I was jolly pleased when I received this compilation as I'm a big fan of the original Hanna-Barbera television cartoons, even though they did give todays companies an excuse to have shows consisting of people standing around blinking. In fact, I'm really looking forward to the review! They do say there's a first time for everything. (You're fired. Ed)
Did you know that the BBC still insists on calling this show Boss Cat even though the makers of Top Cat cat food have gone bust, or changed their name to Garfield Munchies, or something? Fascinating, eh? Ah well, onto the game itself. The plot is actually rather interesting, with wily old TC offering Benny the Ball to a millionaire as his missing heir, unaware that the scheming butler and his smirking dog have their eyes on the legacy as well. Seizing both their chance and Benny, the two spirit him away to a place of ingenious concealment in an effort to thwart TC's plan. Rightly indignant, and pausing only to round up the rest of his gang (Choo Choo, Spook, Fancy, Brain, Spam, Sleepy, Doc, Rik, Vyvyan and Spam), this Bilko of the back-alley dustbins sets out to save the day. Graphics throughout are spot on, the characters are instantly recognisable, the backgrounds smartly coloured, and TC himself doesn't walk, he strolls. Nonchalantly.
The game though is something else. It's a flip-screen collect-'em-up affair, with keys to grab and nasties to dodge, and it has all the playability and addictive qualities of the embarassingly similar Yogi Bear And Friends in The Greed Monster. In short, the kind of game you could forget to load and not even notice.
HONG KONG PHOOEY
The pooch who does for kung fu what Jacques Clousseau did for Karate, Hong Kong Phooey battles crime with a steely heart and a stony head. In the game, a particularly ridiculous baddy has escaped from prison, and our hero has been called in to fetch him back. No doubt you'll be delighted to learn this isn't a maze game; it's a scrolling beat-'em-up with overtones of Robocop, as well-drawn sprites knock knock each other off walkways. The trouble is, there's no variety to the gameplay, and while the playing area is commendably large, the difficulty level is much too high. Henchmen and spike traps are everywhere, with each mistake costing you whopping chunks of energy. A pity, as it means the initial playability is quickly beaten down by frustration. Aw, Phooey.
YOGI'S GREAT ESCAPE
From the cartoon co-starring Boo Boo and Donald Pleasance, this game charts the adventures of the brainy bruin after he discovers Jellystone Park is to close. Deciding to have it away on his toes rather than be banged up in a zoo, Yogi stuffs his faithful compatriot into a pic-er-nic basket and dashes off through six levels of magnificent countryside. Dogging his heels are dogs (natch). hunters, Ranger Smith and Richard Gibson as the hilarious German officer. (Now you're just being silly. Ed). A dandy little scrolling platform game, Yogi's Great Escape is full of moving ledges, optimistic leaps into thin air and hidden bonuses. It's a Brucie! (You know, "good game, good game"... oh, never mind.)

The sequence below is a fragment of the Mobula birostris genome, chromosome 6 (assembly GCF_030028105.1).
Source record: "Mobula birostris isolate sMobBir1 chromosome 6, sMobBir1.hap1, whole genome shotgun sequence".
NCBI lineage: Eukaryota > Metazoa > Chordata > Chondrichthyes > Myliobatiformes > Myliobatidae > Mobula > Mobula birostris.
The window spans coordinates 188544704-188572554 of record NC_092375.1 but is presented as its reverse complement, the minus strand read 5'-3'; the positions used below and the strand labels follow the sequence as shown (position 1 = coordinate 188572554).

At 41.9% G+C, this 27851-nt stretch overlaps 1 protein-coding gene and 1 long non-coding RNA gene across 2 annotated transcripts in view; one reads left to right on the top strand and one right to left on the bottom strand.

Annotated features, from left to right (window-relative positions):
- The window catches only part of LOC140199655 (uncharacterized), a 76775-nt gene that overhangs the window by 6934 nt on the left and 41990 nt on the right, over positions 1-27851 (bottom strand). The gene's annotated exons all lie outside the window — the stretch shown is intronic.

RUFF AND REDDY
Famous as both Hanna-Barbera's first foray into TV animation and as one of the few cartoon double-acts who were pals, Ruff and Reddy have now all but vanished from memory. What a shame. In the game, with a plot taken from their very first show (I think), you play Ruff (an orange kitten with a bow-tie) who's managed to crash-land the space rocket both you and Reddy (a big white dog) have stowed away upon. A group of aliens are holding onto Reddy until you save some of their number who have been kidnapped by another bunch of extraterrestrials. (Crikey, no wonder people don't remember these cartoons.) What it all boils down to is a platform game suspiciously like Yogi's Great Escape in style, with more than a hint of Top Cat in the graphics (Ruff ambles along in exactly the same way as TC). Unlike Yogi however, this is decidedly average, not terribly exciting and with confusing flip-screen presentation. Rough and weedy.
None of the game have any of the cartoons' atmosphere, Yogi's Great Escape is good fun but has virtually nothing to do with the character himself. They fail miserably in recognising the potential of the licences; the 1960s HannaBarbera cartoons may have had limited animation, but they were hammed with gags and ideas. This compilation is just the opposite; the graphics are uniformly excellent, but there's no attempt to be innovative and, for the most part, no content to the games. Insultingly poor.
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